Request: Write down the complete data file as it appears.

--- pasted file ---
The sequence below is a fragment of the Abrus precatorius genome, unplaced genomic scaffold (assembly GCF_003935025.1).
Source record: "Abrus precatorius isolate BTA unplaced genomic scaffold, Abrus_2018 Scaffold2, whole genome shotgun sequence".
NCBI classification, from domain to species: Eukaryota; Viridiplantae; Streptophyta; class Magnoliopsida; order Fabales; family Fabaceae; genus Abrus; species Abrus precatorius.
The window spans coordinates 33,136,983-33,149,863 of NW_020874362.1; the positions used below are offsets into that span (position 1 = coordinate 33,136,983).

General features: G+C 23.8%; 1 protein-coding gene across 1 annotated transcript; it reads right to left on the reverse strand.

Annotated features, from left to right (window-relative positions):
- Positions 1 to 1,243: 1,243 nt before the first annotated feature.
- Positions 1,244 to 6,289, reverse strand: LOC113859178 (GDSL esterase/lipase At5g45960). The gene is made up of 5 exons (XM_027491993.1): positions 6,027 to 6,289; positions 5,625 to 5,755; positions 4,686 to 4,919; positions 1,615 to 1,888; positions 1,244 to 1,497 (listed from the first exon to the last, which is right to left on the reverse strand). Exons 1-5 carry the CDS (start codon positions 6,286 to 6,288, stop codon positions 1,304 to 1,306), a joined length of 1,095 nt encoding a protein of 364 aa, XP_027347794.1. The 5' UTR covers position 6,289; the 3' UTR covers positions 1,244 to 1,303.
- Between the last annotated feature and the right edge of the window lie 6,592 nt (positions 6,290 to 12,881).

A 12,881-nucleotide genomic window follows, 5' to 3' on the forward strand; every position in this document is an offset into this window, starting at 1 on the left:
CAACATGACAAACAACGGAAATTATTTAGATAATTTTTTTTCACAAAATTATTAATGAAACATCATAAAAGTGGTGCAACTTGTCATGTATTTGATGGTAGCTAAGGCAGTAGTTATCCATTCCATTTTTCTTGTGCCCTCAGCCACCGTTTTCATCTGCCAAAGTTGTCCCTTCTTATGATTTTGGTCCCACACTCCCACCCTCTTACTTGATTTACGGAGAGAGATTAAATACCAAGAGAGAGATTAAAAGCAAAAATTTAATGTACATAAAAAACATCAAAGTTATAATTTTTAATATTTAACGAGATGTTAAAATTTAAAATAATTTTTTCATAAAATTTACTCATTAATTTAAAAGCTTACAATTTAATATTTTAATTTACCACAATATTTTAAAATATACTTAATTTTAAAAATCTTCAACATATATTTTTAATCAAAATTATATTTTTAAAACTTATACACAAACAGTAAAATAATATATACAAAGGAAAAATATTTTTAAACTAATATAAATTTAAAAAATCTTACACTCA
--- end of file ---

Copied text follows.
The sequence below is a fragment of the Abrus precatorius genome, unplaced genomic scaffold (assembly GCF_003935025.1).
Source record: "Abrus precatorius isolate BTA unplaced genomic scaffold, Abrus_2018 Scaffold2, whole genome shotgun sequence".
NCBI classification, from domain to species: Eukaryota; Viridiplantae; Streptophyta; class Magnoliopsida; order Fabales; family Fabaceae; genus Abrus; species Abrus precatorius.
The window spans coordinates 33,136,983-33,149,863 of NW_020874362.1; the positions used below are offsets into that span (position 1 = coordinate 33,136,983).

General features: G+C 23.8%; 1 protein-coding gene across 1 annotated transcript; it reads right to left on the reverse strand.

Annotated features, from left to right (window-relative positions):
- Positions 1 to 1,243: 1,243 nt before the first annotated feature.
- Positions 1,244 to 6,289, reverse strand: LOC113859178 (GDSL esterase/lipase At5g45960). The gene is made up of 5 exons (XM_027491993.1): positions 6,027 to 6,289; positions 5,625 to 5,755; positions 4,686 to 4,919; positions 1,615 to 1,888; positions 1,244 to 1,497 (listed from the first exon to the last, which is right to left on the reverse strand). Exons 1-5 carry the CDS (start codon positions 6,286 to 6,288, stop codon positions 1,304 to 1,306), a joined length of 1,095 nt encoding a protein of 364 aa, XP_027347794.1. The 5' UTR covers position 6,289; the 3' UTR covers positions 1,244 to 1,303.
- Between the last annotated feature and the right edge of the window lie 6,592 nt (positions 6,290 to 12,881).

A 12,881-nucleotide genomic window follows, 5' to 3' on the forward strand; every position in this document is an offset into this window, starting at 1 on the left:
CAACATGACAAACAACGGAAATTATTTAGATAATTTTTTTTCACAAAATTATTAATGAAACATCATAAAAGTGGTGCAACTTGTCATGTATTTGATGGTAGCTAAGGCAGTAGTTATCCATTCCATTTTTCTTGTGCCCTCAGCCACCGTTTTCATCTGCCAAAGTTGTCCCTTCTTATGATTTTGGTCCCACACTCCCACCCTCTTACTTGATTTACGGAGAGAGATTAAATACCAAGAGAGAGATTAAAAGCAAAAATTTAATGTACATAAAAAACATCAAAGTTATAATTTTTAATATTTAACGAGATGTTAAAATTTAAAATAATTTTTTCATAAAATTTACTCATTAATTTAAAAGCTTACAATTTAATATTTTAATTTACCACAATATTTTAAAATATACTTAATTTTAAAAATCTTCAACATATATTTTTAATCAAAATTATATTTTTAAAACTTATACACAAACAGTAAAATAATATATACAAAGGAAAAATATTTTTAAACTAATATAAATTTAAAAAATCTTACACTCA